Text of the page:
For me, depression feels like getting hit by a truck. I am tired all the time, I struggle to function in public because my insecurities are getting the best of me and I feel worthless. I have the distinct notion that nobody cares about me, that they never will, and that I wouldn’t be missed if I killed myself or just died naturally. I struggle to tell anyone about these feelings because I don’t want people to worry. I also seem to get the feedback that there is an inherent misunderstanding about depression among many people, that when I do sometimes give voice to those feelings, some people respond in a way that equates depression with just having “a blue day.” This is not the case at all. Depression tends to get minimized, which stigmatizes the illness and negates the deep and real suffering of those impacted. I didn’t have much depression before my illness, but I can remember a distinct periods where I struggled with school and social life in high school and middle school. I didn’t have a name for those feelings then so I just lived with them.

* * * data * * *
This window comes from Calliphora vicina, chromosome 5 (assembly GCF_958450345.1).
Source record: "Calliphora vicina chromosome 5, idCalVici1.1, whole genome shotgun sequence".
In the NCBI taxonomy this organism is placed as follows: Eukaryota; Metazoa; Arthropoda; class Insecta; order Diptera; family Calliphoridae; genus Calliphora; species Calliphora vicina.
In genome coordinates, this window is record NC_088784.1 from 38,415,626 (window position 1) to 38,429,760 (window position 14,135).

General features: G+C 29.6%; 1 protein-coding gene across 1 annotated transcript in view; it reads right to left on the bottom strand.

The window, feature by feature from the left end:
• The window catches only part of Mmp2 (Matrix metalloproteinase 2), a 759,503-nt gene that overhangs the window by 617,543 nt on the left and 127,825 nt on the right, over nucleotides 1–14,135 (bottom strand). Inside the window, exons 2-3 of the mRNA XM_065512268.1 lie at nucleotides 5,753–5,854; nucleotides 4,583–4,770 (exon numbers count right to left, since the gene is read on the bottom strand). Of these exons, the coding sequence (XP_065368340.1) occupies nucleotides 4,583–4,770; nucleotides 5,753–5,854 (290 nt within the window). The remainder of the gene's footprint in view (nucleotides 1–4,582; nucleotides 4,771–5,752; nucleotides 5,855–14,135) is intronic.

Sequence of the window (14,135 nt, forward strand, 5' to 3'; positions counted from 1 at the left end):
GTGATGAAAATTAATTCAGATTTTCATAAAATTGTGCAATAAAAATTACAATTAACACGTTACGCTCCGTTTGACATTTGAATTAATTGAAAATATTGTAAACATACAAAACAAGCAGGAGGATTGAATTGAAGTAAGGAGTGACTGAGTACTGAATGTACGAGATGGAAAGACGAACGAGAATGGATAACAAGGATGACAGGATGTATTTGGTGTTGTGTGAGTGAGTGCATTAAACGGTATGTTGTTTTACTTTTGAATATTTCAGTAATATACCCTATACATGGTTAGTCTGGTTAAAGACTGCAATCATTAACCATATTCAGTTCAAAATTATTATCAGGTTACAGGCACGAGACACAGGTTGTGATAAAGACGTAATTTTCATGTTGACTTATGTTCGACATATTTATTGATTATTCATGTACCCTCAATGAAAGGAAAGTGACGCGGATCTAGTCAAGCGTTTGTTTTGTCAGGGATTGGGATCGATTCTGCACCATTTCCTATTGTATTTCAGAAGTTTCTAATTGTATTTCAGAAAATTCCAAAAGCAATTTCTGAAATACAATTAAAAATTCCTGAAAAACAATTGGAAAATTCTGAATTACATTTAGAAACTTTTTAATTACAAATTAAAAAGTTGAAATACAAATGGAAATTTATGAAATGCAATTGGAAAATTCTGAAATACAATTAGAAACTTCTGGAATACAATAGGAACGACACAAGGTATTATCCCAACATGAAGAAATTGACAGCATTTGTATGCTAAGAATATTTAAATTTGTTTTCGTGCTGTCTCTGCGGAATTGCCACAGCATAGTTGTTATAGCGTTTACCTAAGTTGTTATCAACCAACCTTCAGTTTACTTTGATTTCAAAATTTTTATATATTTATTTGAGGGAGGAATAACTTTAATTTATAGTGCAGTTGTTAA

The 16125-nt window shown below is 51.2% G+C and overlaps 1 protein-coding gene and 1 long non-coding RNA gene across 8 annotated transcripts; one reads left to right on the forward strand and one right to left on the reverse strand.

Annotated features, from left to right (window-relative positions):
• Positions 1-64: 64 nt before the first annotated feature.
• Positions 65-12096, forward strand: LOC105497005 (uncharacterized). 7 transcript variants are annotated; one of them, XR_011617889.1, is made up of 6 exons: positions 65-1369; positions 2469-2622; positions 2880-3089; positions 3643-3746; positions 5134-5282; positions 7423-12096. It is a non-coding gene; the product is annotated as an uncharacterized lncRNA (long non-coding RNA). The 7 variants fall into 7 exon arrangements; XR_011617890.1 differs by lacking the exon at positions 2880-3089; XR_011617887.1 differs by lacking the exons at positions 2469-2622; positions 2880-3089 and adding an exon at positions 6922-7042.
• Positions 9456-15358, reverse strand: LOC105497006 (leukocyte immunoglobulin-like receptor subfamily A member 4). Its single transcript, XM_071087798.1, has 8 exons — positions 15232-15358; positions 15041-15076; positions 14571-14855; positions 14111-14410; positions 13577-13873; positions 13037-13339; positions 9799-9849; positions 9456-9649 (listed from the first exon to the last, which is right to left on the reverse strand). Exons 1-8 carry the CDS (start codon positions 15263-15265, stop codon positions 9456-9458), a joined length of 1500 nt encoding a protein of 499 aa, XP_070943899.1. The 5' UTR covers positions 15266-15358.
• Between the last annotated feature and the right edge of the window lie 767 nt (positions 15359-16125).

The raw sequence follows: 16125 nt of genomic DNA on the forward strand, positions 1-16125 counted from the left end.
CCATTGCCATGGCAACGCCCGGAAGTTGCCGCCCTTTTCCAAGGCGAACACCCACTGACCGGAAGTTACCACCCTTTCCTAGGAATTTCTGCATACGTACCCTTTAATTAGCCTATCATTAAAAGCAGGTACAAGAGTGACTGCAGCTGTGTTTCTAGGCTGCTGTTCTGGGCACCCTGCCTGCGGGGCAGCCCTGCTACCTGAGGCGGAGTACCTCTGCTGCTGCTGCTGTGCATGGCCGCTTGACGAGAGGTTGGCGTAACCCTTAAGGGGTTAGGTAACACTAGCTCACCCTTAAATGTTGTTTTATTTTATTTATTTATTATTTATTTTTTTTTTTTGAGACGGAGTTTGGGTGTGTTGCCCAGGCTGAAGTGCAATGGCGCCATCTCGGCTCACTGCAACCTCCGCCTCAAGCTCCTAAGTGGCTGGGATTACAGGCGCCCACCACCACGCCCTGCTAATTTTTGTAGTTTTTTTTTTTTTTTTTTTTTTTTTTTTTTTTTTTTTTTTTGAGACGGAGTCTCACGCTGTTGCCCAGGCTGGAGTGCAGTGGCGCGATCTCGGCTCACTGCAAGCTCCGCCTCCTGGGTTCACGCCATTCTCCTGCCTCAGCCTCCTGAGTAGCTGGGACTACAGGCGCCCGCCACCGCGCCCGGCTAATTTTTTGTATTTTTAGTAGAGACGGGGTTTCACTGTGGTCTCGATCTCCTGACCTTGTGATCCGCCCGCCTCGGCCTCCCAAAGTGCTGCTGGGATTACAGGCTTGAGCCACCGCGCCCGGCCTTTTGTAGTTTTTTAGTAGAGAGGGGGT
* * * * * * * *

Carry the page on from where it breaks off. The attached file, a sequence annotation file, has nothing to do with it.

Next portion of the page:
Depression feels different for each of the 350 million people worldwide who are caught in its talons. Sometimes I’ll think about what it would be like if I killed myself. Twice in my life, I’ve scared myself with a clear plan to end my life. When that happens, I know it’s serious, and it’s time to seek serious help. Part of taking responsibility for my wellness is noticing that ennui and not letting it go un-checked. Here is what works for me:
I talk to someone about how I’m feeling; a family member, or a friend; someone who knows the program, (i.e., someone who doesn’t buy into the myth that depression = being down), and is non-judgmental. Sometimes talking helps, sometimes it doesn’t, but it’s always important to try. Following that, I always go to my therapist or my psychiatrist and, together, we figure out a way to get out of the funk. Sometimes it’s taking a break from work and responsibilities, sometimes it’s antidepressants, and sometimes it’s a prescription for healthier activities like walking or taking a nature hike.
I also try to restructure my responsibilities, as much as I can, so they take less of a toll on my daily mental health. I talk to my bosses about needing some leeway or a break, or I develop an adjusted routine that works with how I’m feeling at that time.